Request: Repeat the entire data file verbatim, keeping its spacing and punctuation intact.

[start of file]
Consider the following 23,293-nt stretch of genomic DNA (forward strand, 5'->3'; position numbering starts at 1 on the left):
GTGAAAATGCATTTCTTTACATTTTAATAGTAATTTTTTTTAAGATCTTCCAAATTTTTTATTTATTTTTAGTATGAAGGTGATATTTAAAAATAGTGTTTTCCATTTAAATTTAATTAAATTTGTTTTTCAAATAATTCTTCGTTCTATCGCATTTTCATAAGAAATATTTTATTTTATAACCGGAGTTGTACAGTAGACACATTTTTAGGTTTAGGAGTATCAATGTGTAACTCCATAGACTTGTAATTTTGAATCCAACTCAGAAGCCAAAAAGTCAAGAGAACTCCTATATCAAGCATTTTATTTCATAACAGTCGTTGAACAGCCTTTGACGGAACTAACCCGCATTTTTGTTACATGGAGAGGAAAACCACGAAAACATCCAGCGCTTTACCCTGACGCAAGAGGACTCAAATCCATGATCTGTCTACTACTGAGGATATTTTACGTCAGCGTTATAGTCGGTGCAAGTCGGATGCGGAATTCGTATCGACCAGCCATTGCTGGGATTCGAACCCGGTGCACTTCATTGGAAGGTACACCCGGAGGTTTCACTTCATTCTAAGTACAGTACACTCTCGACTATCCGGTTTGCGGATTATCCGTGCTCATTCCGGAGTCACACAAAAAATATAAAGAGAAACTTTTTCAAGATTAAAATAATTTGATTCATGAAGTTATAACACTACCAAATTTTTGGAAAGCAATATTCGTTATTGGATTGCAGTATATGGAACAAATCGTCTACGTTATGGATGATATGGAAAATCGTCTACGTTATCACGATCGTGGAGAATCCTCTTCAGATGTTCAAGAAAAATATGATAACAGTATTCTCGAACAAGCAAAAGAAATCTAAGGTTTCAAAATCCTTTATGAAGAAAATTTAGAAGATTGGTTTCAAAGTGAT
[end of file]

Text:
Consider the following 23,293-nt stretch of genomic DNA (forward strand, 5'->3'; position numbering starts at 1 on the left):
GTGAAAATGCATTTCTTTACATTTTAATAGTAATTTTTTTTAAGATCTTCCAAATTTTTTATTTATTTTTAGTATGAAGGTGATATTTAAAAATAGTGTTTTCCATTTAAATTTAATTAAATTTGTTTTTCAAATAATTCTTCGTTCTATCGCATTTTCATAAGAAATATTTTATTTTATAACCGGAGTTGTACAGTAGACACATTTTTAGGTTTAGGAGTATCAATGTGTAACTCCATAGACTTGTAATTTTGAATCCAACTCAGAAGCCAAAAAGTCAAGAGAACTCCTATATCAAGCATTTTATTTCATAACAGTCGTTGAACAGCCTTTGACGGAACTAACCCGCATTTTTGTTACATGGAGAGGAAAACCACGAAAACATCCAGCGCTTTACCCTGACGCAAGAGGACTCAAATCCATGATCTGTCTACTACTGAGGATATTTTACGTCAGCGTTATAGTCGGTGCAAGTCGGATGCGGAATTCGTATCGACCAGCCATTGCTGGGATTCGAACCCGGTGCACTTCATTGGAAGGTACACCCGGAGGTTTCACTTCATTCTAAGTACAGTACACTCTCGACTATCCGGTTTGCGGATTATCCGTGCTCATTCCGGAGTCACACAAAAAATATAAAGAGAAACTTTTTCAAGATTAAAATAATTTGATTCATGAAGTTATAACACTACCAAATTTTTGGAAAGCAATATTCGTTATTGGATTGCAGTATATGGAACAAATCGTCTACGTTATGGATGATATGGAAAATCGTCTACGTTATCACGATCGTGGAGAATCCTCTTCAGATGTTCAAGAAAAATATGATAACAGTATTCTCGAACAAGCAAAAGAAATCTAAGGTTTCAAAATCCTTTATGAAGAAAATTTAGAAGATTGGTTTCAAAGTGAT